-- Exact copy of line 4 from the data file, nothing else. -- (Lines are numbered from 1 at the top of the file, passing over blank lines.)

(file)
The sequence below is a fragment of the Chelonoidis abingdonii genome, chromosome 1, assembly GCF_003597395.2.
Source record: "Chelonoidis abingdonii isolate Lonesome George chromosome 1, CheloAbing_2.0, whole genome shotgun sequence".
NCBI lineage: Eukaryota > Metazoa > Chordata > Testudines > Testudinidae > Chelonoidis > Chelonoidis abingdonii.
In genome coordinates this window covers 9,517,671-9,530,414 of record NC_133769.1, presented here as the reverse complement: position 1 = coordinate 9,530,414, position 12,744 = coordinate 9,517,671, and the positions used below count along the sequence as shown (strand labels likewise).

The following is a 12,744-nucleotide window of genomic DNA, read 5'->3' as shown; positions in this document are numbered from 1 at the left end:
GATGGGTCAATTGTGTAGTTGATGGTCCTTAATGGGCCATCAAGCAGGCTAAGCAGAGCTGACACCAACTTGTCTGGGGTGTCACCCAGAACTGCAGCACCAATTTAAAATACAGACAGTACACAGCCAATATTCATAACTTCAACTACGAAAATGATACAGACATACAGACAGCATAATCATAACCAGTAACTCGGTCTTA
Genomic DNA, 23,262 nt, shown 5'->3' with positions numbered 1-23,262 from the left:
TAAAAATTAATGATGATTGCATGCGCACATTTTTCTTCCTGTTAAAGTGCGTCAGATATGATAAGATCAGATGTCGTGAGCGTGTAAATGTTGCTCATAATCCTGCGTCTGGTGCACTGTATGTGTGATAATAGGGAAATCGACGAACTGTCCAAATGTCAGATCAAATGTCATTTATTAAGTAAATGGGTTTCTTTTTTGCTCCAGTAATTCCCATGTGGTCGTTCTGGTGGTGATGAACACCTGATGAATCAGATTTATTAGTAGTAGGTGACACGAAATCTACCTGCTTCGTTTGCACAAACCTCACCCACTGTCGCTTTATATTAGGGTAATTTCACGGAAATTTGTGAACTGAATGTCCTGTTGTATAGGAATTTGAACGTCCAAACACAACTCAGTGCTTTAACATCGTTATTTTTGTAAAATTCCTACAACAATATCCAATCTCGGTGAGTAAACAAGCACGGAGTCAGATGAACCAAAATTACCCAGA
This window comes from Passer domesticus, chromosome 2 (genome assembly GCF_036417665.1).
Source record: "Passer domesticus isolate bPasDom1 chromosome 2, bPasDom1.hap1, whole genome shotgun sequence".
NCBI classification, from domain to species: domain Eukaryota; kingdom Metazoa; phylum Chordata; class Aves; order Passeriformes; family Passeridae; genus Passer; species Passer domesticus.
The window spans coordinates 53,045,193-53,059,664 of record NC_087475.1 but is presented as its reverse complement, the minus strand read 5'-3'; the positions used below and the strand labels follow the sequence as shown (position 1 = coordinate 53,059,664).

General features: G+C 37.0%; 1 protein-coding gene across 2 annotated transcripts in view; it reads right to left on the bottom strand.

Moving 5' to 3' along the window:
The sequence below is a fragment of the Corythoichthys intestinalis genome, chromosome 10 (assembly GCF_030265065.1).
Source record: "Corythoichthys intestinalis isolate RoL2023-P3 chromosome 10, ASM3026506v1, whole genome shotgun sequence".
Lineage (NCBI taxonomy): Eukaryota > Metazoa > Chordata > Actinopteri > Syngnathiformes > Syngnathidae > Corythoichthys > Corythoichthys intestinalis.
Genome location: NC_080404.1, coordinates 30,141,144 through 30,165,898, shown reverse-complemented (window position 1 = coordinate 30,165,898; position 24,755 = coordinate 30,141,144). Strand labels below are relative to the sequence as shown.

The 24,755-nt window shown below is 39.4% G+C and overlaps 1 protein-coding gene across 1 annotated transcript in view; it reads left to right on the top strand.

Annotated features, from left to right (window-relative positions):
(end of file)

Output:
In genome coordinates this window covers 9,517,671-9,530,414 of record NC_133769.1, presented here as the reverse complement: position 1 = coordinate 9,530,414, position 12,744 = coordinate 9,517,671, and the positions used below count along the sequence as shown (strand labels likewise).